16 likes

I remember going to a Drakeford and his Marxists gig. One of the finest ska bands of the 1980s.

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perce replied to ubercurmudgeon | 3 months ago
9 likes

I was there too. Great band.

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chrisonabike replied to ubercurmudgeon | 3 months ago
8 likes

Didn't Drakeford and his Marxists open for Woke Lefties at Heckmondwike Masonic Hall back in the day?

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Bezzard74 replied to chrisonabike | 2 months ago
1 like

Never thought i'd see 'Eckmondwike mentioned on 'ere!

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Boopop replied to TROOPER74 | 3 months ago
14 likes
TROOPER74 wrote:

You voted for Drakeford and his Marxists .... as you will sow you will reap ....

What bizarre thing to say. Drakeford has done cyclists across Wales a huge favour, making urban streets safer. You right wingers seem to think driving = freedom, when actually car dominance = lack of freedom.

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mattw | 3 months ago
2 likes

So what is the mechanism that bans cycling in Queen Street, Cardiff?

A byelaw?

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Secret_squirrel | 3 months ago
4 likes

Just a thought but perhaps the cyclists of Cardiff should get over themselves and stop confusing Enforcement with Adjustments to road layouts.

They found 98 nicked bikes.   My only regret is that the dont seem to have been targeting Delivery riders - otherwise the number of bike seized would be higher...

My presumption is that there are dozens of traffic enforcement operations on cars during a year so a once a year crack down on bad cycling should be looked on as perfectly fine in the grand scheme of things.   If someone can show me the enforcement on cycling is DIS-proportionate ( and no that doesnt mean cycling gets no enforcement) then I reserve the right to change my tune.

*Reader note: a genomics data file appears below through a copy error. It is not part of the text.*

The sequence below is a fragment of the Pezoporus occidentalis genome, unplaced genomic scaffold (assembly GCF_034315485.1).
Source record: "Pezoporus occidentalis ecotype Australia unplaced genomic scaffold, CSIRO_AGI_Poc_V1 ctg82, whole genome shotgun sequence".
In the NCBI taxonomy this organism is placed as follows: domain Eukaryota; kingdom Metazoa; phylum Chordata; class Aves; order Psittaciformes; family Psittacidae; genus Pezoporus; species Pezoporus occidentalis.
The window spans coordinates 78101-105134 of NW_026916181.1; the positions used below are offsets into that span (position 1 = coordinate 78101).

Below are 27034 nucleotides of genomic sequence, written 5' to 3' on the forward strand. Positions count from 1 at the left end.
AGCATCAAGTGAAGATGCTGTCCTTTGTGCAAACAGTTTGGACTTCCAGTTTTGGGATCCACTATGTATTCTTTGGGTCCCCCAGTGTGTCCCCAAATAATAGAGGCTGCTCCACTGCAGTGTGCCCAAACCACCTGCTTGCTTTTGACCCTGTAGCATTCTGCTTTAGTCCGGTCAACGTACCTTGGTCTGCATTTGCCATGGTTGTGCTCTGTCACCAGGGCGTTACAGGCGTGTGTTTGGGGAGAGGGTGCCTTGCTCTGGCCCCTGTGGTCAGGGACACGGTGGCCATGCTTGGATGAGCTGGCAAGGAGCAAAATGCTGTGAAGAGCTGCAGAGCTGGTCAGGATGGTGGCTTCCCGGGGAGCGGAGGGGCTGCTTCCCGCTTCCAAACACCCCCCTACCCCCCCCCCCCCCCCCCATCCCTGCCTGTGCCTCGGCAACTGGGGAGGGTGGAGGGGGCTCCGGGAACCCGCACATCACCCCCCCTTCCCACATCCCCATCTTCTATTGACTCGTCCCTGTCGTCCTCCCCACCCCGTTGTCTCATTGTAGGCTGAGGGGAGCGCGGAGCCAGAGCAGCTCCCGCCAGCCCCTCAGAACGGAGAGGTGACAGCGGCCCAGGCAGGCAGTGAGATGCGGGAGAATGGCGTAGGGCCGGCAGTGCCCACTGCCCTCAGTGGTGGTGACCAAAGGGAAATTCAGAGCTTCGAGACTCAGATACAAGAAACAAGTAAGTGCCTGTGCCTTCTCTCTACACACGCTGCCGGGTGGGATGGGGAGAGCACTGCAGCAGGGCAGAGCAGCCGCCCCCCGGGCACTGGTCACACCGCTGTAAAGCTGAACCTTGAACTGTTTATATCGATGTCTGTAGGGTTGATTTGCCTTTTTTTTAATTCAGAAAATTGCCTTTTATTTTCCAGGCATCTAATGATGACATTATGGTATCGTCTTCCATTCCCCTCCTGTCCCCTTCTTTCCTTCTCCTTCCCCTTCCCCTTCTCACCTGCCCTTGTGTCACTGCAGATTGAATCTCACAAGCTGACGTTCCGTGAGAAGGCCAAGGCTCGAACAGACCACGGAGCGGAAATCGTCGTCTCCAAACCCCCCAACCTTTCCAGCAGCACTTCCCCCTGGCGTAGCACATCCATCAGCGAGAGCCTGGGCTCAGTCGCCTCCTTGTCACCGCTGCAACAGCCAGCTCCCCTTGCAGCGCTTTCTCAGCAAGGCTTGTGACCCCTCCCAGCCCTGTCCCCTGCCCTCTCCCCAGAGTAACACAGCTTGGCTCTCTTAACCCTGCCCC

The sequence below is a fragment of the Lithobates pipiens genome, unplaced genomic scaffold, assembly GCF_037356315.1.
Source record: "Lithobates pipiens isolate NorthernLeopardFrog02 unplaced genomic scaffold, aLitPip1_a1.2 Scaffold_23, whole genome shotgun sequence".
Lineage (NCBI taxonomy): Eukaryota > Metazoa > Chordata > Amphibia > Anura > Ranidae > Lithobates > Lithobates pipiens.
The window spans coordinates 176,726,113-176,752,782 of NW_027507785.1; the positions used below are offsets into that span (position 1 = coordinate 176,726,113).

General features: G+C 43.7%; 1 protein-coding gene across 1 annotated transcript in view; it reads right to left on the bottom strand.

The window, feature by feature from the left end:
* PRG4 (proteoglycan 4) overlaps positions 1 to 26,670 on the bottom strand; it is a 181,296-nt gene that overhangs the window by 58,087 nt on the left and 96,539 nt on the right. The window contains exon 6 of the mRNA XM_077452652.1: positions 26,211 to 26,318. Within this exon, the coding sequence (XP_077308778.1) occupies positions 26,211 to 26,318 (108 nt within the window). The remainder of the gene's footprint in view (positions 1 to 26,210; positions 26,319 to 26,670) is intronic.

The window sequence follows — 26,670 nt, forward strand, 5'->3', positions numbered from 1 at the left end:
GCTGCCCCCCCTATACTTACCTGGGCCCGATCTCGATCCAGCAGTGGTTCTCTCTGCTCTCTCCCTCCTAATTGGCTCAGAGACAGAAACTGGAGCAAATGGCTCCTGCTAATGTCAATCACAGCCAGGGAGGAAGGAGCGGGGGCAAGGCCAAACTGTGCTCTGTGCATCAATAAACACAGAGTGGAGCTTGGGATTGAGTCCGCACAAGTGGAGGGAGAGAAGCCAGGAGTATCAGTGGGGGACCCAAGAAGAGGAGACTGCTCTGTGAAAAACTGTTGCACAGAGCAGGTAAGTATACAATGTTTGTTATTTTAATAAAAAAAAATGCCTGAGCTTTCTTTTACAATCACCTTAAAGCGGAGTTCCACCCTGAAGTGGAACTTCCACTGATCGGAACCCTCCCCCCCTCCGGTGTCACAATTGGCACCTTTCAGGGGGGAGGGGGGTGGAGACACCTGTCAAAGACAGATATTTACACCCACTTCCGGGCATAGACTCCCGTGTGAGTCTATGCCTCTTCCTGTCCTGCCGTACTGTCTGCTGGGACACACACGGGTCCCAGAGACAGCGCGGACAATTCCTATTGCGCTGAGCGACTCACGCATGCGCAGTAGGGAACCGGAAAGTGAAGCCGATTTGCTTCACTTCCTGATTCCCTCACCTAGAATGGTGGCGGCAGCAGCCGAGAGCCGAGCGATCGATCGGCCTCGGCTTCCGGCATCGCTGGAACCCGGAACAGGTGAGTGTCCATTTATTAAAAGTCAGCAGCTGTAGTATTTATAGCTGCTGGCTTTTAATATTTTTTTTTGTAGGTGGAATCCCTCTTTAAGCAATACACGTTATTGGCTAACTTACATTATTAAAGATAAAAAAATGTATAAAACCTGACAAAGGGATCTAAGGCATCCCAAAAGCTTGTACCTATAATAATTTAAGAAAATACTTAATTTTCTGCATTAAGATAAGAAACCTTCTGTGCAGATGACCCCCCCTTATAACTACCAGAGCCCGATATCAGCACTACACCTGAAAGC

For now though - suck it up buttercup.

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Rendel Harris replied to Secret_squirrel | 3 months ago
7 likes
Secret_squirrel wrote:

They found 98 nicked bikes.  

98 "stolen OVO bikes" - hacked hire bikes. No problem with that but they don't seem to have found any stolen ordinary bikes nor to have arrested or charged any of the people riding the hacked hire bikes either.

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Backladder replied to Rendel Harris | 3 months ago
5 likes
Rendel Harris wrote:
Secret_squirrel wrote:

They found 98 nicked bikes.  

98 "stolen OVO bikes" - hacked hire bikes. No problem with that but they don't seem to have found any stolen ordinary bikes nor to have arrested or charged any of the people riding the hacked hire bikes either.

I don't think theft of penny farthings is much of a problem these days.

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polainm replied to Secret_squirrel | 3 months ago
3 likes

There is scant enforcement for drivers. Just look at the pavement parking problem. Too difficult for vote-grabbing councillors who only drive, to tackle. Cowardly, immoral, retrogressive. 

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brooksby | 3 months ago
1 like

Oh, Pollux to that, South Wales police! no surprise

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brooksby replied to brooksby | 3 months ago
0 likes